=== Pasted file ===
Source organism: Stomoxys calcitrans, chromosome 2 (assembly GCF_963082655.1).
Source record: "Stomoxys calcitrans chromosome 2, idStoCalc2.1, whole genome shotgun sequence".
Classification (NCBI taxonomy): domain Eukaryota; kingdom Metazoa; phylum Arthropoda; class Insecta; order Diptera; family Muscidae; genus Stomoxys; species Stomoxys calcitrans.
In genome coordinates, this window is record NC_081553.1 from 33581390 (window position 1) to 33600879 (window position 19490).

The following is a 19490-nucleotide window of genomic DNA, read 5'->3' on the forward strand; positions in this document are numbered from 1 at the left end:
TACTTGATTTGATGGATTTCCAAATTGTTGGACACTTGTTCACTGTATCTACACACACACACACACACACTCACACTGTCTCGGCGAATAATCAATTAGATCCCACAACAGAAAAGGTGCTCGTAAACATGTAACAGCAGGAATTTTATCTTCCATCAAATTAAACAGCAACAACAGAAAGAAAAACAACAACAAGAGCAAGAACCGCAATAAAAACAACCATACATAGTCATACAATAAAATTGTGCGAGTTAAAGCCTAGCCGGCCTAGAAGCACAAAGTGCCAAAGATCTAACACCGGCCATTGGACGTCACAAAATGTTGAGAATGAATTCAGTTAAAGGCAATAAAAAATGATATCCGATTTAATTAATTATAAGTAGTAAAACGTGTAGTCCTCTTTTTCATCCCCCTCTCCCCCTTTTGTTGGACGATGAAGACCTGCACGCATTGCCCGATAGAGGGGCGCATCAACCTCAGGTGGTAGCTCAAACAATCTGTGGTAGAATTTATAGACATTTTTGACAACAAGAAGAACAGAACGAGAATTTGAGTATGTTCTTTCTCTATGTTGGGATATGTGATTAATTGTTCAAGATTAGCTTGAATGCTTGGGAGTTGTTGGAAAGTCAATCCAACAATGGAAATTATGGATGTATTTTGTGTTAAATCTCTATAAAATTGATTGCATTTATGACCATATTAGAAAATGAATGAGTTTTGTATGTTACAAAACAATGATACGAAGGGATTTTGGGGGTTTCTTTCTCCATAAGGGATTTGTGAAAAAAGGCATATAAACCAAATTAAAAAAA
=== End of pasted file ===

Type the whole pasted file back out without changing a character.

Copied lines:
Source organism: Stomoxys calcitrans, chromosome 2 (assembly GCF_963082655.1).
Source record: "Stomoxys calcitrans chromosome 2, idStoCalc2.1, whole genome shotgun sequence".
Classification (NCBI taxonomy): domain Eukaryota; kingdom Metazoa; phylum Arthropoda; class Insecta; order Diptera; family Muscidae; genus Stomoxys; species Stomoxys calcitrans.
In genome coordinates, this window is record NC_081553.1 from 33581390 (window position 1) to 33600879 (window position 19490).

The following is a 19490-nucleotide window of genomic DNA, read 5'->3' on the forward strand; positions in this document are numbered from 1 at the left end:
TACTTGATTTGATGGATTTCCAAATTGTTGGACACTTGTTCACTGTATCTACACACACACACACACACACTCACACTGTCTCGGCGAATAATCAATTAGATCCCACAACAGAAAAGGTGCTCGTAAACATGTAACAGCAGGAATTTTATCTTCCATCAAATTAAACAGCAACAACAGAAAGAAAAACAACAACAAGAGCAAGAACCGCAATAAAAACAACCATACATAGTCATACAATAAAATTGTGCGAGTTAAAGCCTAGCCGGCCTAGAAGCACAAAGTGCCAAAGATCTAACACCGGCCATTGGACGTCACAAAATGTTGAGAATGAATTCAGTTAAAGGCAATAAAAAATGATATCCGATTTAATTAATTATAAGTAGTAAAACGTGTAGTCCTCTTTTTCATCCCCCTCTCCCCCTTTTGTTGGACGATGAAGACCTGCACGCATTGCCCGATAGAGGGGCGCATCAACCTCAGGTGGTAGCTCAAACAATCTGTGGTAGAATTTATAGACATTTTTGACAACAAGAAGAACAGAACGAGAATTTGAGTATGTTCTTTCTCTATGTTGGGATATGTGATTAATTGTTCAAGATTAGCTTGAATGCTTGGGAGTTGTTGGAAAGTCAATCCAACAATGGAAATTATGGATGTATTTTGTGTTAAATCTCTATAAAATTGATTGCATTTATGACCATATTAGAAAATGAATGAGTTTTGTATGTTACAAAACAATGATACGAAGGGATTTTGGGGGTTTCTTTCTCCATAAGGGATTTGTGAAAAAAGGCATATAAACCAAATTAAAAAAA